Mashburn said it would be nice if the report the panel produces not only identifies problems but also reflects solutions that have already been identified or implemented.

“I encourage Fulton to keep trying to improve and not just throw up their hands and say it’s all in the hands of the board now,” he said.

The Republican lawmakers who asked for the review said they want to ensure that election officials in the county have been following state voting laws and regulations. Democrats and voting rights activists have said the new takeover provision could allow political interference in local elections.

Critics of the new takeover provision in the state law have said from the beginning that it would be used to target Fulton County. Fulton County Board of Commissioners Chairman Robb Pitts said the effort to take over the county’s elections is driven by false claims of fraud pushed by Trump and his supporters.

“While I understand the State Elections Board had no choice in this matter, it is still outrageous to see the Big Lie and demands of conspiracy theorists continue to progress,” Pitts said Wednesday after the review board was appointed. “This is the result of a cynical ploy to undermine faith in our elections process and democracy itself — it is shameful partisan politics at its very worst.”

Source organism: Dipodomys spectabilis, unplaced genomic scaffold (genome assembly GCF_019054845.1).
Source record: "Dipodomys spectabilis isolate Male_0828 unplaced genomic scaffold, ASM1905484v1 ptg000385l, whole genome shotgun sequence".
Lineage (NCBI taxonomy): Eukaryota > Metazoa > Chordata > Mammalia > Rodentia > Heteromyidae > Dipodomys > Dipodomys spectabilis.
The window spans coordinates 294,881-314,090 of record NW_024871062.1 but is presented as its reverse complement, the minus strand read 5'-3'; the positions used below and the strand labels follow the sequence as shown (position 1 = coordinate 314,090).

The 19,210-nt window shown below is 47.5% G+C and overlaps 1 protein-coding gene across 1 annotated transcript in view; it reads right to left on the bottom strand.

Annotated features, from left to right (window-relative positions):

Under the new law, lawmakers who represent a given county may request a review of local election officials. The review board is to be composed of “three competent persons,” including an employee of the elections division of the secretary of state’s office and two “local election officials.”

The review board is tasked with issuing a report after conducting a thorough investigation into the competency in the maintenance and operation of election equipment, the administration of registration and elections, as well as compliance with state law.

The investigation is to be followed by a preliminary hearing within 90 days of the receipt of the original request. During that hearing, the State Election Board is to decide whether the matter should be dismissed or whether it should proceed to a full hearing.

The state board could suspend the county board if it finds evidence county officials violated state election law or rules three times since 2018 and have not fixed violations. It could also remove the county board if it finds that during at least two elections over two years the board has shown “nonfeasance, malfeasance, or gross negligence.”

The State Election Board, currently with a 3-1 Republican majority, would appoint a temporary administrator to run Fulton County elections if it finds wrongdoing. The county board could seek reinstatement. If the state board refuses, its administrator would remain in place for at least nine months. The administrator would have the authority to make any personnel changes related to running elections, including replacing the director of elections and all poll officers.

The state’s new election law removed Secretary of State Brad Raffensperger as chair of the State Election Board and made him a non-voting member.